Khan Y.M.,Ohio State University |
Woeltje K.F.,University of Washington |
And 5 more authors.
JAMA - Journal of the American Medical Association | Year: 2010
Context: Central line-associated bloodstream infection (BSI) rates, determined by infection preventionists using the Centers for Disease Control and Prevention (CDC) surveillance definitions, are increasingly published to compare the quality of patient care delivered by hospitals. However, such comparisons are valid only if surveillance is performed consistently across institutions. Objective: To assess institutional variation in performance of traditional centralline-associated BSI surveillance. Design, Setting, and Participants: We performed a retrospective cohort study of 20 intensive care units among 4 medical centers (2004-2007). Unit-specific central line-associated BSI rates were calculated for 12-month periods. Infection preventionists, blinded to study participation, performed routine prospective surveillance using CDC definitions. A computer algorithm reference standard was applied retrospectively using criteria that adapted the same CDC surveillance definitions. Main Outcome Measures: Correlation of central line-associated BSI rates as determined by infection preventionist vs the computer algorithm reference standard. Variation in performance was assessed by testing for institution-dependent heterogeneity in a linear regression model. Results: Forty-one unit-periods among 20 intensive care units were analyzed, representing 241 518 patient-days and 165 963 central line-days. The median infection preventionist and computer algorithm central line-associated BSI rates were 3.3 (interquartile range [IQR], 2.0-4.5) and 9.0 (IQR, 6.3-11.3) infections per 1000 central line-days, respectively. Overall correlation between computer algorithm and infection preventionist rates was weak (ρ=0.34), and when stratified by medical center, point estimates for institution-specific correlations ranged widely: medical center A: 0.83; 95% confidence interval (CI), 0.05 to 0.98; P=.04; medical center B: 0.76; 95% CI, 0.32 to 0.93; P=.003; medical center C: 0.50, 95% CI, -0.11 to 0.83; P=.10; and medical center D: 0.10; 95% CI -0.53 to 0.66; P=.77. Regression modeling demonstrated significant heterogeneity among medical centers in the relationship between computer algorithm and expected infection preventionist rates (P<.001). The medical center that had the lowest rate by traditional surveillance (2.4 infections per 1000 central line-days) had the highest rate by computer algorithm (12.6 infections per 1000 central line-days). Conclusions: Institutional variability of infection preventionist rates relative to a computer algorithm reference standard suggests that there is significant variation in the application of standard central line-associated BSI surveillance definitions across medical centers. Variation in central line-associated BSI surveillance practice may complicate interinstitutional comparisons of publicly reported central line-associated BSI rates. ©2010 American Medical Association. All rights reserved.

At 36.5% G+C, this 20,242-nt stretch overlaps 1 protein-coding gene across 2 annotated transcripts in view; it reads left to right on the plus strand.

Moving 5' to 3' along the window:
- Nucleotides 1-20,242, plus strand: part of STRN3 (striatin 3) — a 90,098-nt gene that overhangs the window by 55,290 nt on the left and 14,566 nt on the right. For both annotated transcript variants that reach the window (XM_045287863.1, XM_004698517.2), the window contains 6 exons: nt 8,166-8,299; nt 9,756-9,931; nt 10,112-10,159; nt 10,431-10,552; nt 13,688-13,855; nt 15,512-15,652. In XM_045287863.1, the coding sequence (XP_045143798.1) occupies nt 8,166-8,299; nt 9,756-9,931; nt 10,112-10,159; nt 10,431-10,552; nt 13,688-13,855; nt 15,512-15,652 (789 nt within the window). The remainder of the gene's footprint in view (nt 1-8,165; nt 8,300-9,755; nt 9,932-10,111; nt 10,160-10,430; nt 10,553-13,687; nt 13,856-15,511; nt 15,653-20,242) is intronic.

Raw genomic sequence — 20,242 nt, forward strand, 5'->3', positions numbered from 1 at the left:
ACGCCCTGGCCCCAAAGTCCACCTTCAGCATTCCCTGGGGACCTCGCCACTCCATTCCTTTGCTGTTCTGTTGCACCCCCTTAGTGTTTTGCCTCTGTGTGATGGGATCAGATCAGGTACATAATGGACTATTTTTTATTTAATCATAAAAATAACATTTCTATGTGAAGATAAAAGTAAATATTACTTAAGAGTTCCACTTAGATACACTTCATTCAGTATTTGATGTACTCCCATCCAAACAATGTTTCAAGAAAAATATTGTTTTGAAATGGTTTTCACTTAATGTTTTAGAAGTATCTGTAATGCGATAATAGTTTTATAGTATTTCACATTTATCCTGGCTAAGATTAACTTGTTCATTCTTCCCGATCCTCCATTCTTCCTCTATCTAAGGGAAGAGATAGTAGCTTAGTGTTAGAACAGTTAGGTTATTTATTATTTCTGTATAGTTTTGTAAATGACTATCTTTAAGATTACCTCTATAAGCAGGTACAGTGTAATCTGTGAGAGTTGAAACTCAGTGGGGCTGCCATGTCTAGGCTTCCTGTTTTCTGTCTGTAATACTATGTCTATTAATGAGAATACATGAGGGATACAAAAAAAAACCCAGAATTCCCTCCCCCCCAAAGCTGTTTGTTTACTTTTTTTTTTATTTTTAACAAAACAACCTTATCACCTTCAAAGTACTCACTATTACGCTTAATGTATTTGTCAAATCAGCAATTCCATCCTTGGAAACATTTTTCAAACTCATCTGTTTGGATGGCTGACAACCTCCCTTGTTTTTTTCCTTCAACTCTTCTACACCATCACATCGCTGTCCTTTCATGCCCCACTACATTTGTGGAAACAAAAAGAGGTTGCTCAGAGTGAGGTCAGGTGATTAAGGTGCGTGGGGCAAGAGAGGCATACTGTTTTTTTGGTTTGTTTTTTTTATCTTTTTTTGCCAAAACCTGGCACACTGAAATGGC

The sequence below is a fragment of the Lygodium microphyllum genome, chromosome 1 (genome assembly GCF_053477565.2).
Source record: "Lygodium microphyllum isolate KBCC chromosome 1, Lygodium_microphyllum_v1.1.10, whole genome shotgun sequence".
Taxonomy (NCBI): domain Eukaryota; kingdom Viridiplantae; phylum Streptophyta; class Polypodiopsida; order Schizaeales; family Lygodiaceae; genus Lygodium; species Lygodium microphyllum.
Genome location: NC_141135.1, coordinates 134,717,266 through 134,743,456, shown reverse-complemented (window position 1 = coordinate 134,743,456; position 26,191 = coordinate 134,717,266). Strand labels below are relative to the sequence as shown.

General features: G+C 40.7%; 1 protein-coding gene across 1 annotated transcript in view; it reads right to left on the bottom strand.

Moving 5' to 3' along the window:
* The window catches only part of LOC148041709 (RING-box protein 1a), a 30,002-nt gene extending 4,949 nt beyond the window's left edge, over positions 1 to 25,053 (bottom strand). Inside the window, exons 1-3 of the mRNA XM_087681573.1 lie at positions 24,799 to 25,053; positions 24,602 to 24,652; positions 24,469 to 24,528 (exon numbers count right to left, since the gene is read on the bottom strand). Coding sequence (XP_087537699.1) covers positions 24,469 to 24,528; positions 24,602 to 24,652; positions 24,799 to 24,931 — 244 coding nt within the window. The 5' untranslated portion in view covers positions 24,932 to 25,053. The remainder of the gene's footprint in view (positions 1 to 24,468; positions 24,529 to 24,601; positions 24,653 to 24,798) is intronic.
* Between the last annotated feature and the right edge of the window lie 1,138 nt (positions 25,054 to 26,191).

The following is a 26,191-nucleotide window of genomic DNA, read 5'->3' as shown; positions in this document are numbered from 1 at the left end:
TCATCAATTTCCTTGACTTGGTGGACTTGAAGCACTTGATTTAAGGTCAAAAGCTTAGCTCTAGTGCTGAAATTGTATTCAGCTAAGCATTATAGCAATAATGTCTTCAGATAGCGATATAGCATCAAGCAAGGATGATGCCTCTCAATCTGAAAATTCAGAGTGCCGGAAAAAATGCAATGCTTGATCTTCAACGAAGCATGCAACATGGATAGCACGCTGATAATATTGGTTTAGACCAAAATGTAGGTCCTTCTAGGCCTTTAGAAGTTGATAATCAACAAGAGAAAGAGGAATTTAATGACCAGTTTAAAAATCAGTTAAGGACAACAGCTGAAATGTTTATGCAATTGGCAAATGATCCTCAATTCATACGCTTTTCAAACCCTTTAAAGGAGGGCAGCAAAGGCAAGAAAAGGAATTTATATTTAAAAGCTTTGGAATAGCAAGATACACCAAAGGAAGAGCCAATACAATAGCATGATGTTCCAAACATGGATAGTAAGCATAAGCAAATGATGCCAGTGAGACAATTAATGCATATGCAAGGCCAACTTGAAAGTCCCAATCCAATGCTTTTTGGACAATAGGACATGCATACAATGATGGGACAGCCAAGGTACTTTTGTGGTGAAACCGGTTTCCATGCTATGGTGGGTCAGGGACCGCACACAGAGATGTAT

Neuner E.A.,Cleveland Clinic |
Casabar E.,Barnes Jewish Hospital |
Reichley R.,BJC Healthcare |
McKinnon P.S.,Cubist Pharmaceuticals Inc.
Diagnostic Microbiology and Infectious Disease | Year: 2010
Methicillin-resistant Staphylococcus aureus bacteremia (MRSAB) often persists despite full susceptibility to vancomycin; therefore, associated factors were assessed. A retrospective cohort analysis of 222 patients with MRSAB treated with vancomycin was conducted; patients with persistent MRSAB (pMRSAB) were compared to those with nonpersistent bacteremia (NPB). Incidence of pMRSAB was 9%. More patients with vancomycin MIC = 2 mg/L had pMRSAB (16%) compared to patients with vancomycin MIC <2 mg/L (5%), P = 0.012. SCC. mec type and Panton-Valentine leukocidin production were similar between patients with pMRSAB and NPB. There was no difference in vancomycin troughs, time to first dose, or area under the concentration-time curve/MIC between groups. More metastatic complications were observed in pMRSAB 63% versus NPB 32% (P = 0.005). Multivariate analysis found endocarditis (odds ratio [OR], 2.3; P = 0.021), complicated MRSAB (OR, 2.6; P = 0.009), vancomycin MIC = 2 (OR, 2.6; P = 0.009), and septic shock (OR 2.2 P = 0.031), which were independent predictors of pMRSAB. © 2010 Elsevier Inc.